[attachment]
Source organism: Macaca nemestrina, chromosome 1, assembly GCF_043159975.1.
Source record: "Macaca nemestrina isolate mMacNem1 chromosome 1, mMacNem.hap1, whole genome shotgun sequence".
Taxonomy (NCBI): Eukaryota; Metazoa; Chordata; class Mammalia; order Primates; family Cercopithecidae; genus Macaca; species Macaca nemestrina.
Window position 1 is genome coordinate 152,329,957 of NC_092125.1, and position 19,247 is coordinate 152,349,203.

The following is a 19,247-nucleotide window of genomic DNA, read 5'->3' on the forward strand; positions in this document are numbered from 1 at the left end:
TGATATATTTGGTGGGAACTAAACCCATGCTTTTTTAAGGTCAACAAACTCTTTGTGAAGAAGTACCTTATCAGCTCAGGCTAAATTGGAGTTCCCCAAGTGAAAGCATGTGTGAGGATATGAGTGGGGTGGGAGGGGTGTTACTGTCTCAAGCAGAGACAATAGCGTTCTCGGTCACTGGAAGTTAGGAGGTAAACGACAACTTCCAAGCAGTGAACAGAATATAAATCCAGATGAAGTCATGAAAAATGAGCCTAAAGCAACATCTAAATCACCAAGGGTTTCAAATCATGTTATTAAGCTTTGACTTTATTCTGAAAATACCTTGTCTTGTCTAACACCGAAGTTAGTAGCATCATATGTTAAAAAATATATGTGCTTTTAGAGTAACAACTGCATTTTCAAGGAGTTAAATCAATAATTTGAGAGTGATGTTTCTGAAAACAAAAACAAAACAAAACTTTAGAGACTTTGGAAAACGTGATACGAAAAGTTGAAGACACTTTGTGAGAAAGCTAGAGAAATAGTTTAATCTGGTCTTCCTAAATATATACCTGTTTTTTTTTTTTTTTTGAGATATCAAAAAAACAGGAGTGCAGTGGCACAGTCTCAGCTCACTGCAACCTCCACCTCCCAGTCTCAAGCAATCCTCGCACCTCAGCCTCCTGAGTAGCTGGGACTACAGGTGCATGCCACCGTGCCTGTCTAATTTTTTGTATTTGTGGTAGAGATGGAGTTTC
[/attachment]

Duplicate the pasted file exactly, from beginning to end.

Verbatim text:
Source organism: Macaca nemestrina, chromosome 1, assembly GCF_043159975.1.
Source record: "Macaca nemestrina isolate mMacNem1 chromosome 1, mMacNem.hap1, whole genome shotgun sequence".
Taxonomy (NCBI): Eukaryota; Metazoa; Chordata; class Mammalia; order Primates; family Cercopithecidae; genus Macaca; species Macaca nemestrina.
Window position 1 is genome coordinate 152,329,957 of NC_092125.1, and position 19,247 is coordinate 152,349,203.

The following is a 19,247-nucleotide window of genomic DNA, read 5'->3' on the forward strand; positions in this document are numbered from 1 at the left end:
TGATATATTTGGTGGGAACTAAACCCATGCTTTTTTAAGGTCAACAAACTCTTTGTGAAGAAGTACCTTATCAGCTCAGGCTAAATTGGAGTTCCCCAAGTGAAAGCATGTGTGAGGATATGAGTGGGGTGGGAGGGGTGTTACTGTCTCAAGCAGAGACAATAGCGTTCTCGGTCACTGGAAGTTAGGAGGTAAACGACAACTTCCAAGCAGTGAACAGAATATAAATCCAGATGAAGTCATGAAAAATGAGCCTAAAGCAACATCTAAATCACCAAGGGTTTCAAATCATGTTATTAAGCTTTGACTTTATTCTGAAAATACCTTGTCTTGTCTAACACCGAAGTTAGTAGCATCATATGTTAAAAAATATATGTGCTTTTAGAGTAACAACTGCATTTTCAAGGAGTTAAATCAATAATTTGAGAGTGATGTTTCTGAAAACAAAAACAAAACAAAACTTTAGAGACTTTGGAAAACGTGATACGAAAAGTTGAAGACACTTTGTGAGAAAGCTAGAGAAATAGTTTAATCTGGTCTTCCTAAATATATACCTGTTTTTTTTTTTTTTTTGAGATATCAAAAAAACAGGAGTGCAGTGGCACAGTCTCAGCTCACTGCAACCTCCACCTCCCAGTCTCAAGCAATCCTCGCACCTCAGCCTCCTGAGTAGCTGGGACTACAGGTGCATGCCACCGTGCCTGTCTAATTTTTTGTATTTGTGGTAGAGATGGAGTTTC